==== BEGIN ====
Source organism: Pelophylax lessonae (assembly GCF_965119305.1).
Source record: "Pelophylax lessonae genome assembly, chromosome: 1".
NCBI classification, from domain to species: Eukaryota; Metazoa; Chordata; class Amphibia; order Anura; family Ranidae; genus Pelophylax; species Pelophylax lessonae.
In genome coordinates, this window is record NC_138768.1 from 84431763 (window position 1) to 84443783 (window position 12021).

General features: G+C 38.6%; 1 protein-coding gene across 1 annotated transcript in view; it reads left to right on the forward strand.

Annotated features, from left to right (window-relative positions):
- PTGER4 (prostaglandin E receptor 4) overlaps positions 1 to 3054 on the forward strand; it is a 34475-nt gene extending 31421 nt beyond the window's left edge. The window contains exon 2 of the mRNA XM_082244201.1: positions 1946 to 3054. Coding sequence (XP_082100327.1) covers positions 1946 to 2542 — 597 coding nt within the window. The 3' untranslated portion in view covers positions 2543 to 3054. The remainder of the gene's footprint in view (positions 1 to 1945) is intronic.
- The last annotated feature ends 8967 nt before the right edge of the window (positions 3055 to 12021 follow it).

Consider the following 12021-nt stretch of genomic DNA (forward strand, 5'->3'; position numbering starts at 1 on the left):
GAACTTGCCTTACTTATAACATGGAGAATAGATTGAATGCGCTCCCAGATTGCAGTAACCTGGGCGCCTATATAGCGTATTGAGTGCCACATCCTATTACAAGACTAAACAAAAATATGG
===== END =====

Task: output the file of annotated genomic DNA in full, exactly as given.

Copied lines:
Source organism: Pelophylax lessonae (assembly GCF_965119305.1).
Source record: "Pelophylax lessonae genome assembly, chromosome: 1".
NCBI classification, from domain to species: Eukaryota; Metazoa; Chordata; class Amphibia; order Anura; family Ranidae; genus Pelophylax; species Pelophylax lessonae.
In genome coordinates, this window is record NC_138768.1 from 84431763 (window position 1) to 84443783 (window position 12021).

General features: G+C 38.6%; 1 protein-coding gene across 1 annotated transcript in view; it reads left to right on the forward strand.

Annotated features, from left to right (window-relative positions):
- PTGER4 (prostaglandin E receptor 4) overlaps positions 1 to 3054 on the forward strand; it is a 34475-nt gene extending 31421 nt beyond the window's left edge. The window contains exon 2 of the mRNA XM_082244201.1: positions 1946 to 3054. Coding sequence (XP_082100327.1) covers positions 1946 to 2542 — 597 coding nt within the window. The 3' untranslated portion in view covers positions 2543 to 3054. The remainder of the gene's footprint in view (positions 1 to 1945) is intronic.
- The last annotated feature ends 8967 nt before the right edge of the window (positions 3055 to 12021 follow it).

Consider the following 12021-nt stretch of genomic DNA (forward strand, 5'->3'; position numbering starts at 1 on the left):
GAACTTGCCTTACTTATAACATGGAGAATAGATTGAATGCGCTCCCAGATTGCAGTAACCTGGGCGCCTATATAGCGTATTGAGTGCCACATCCTATTACAAGACTAAACAAAAATATGG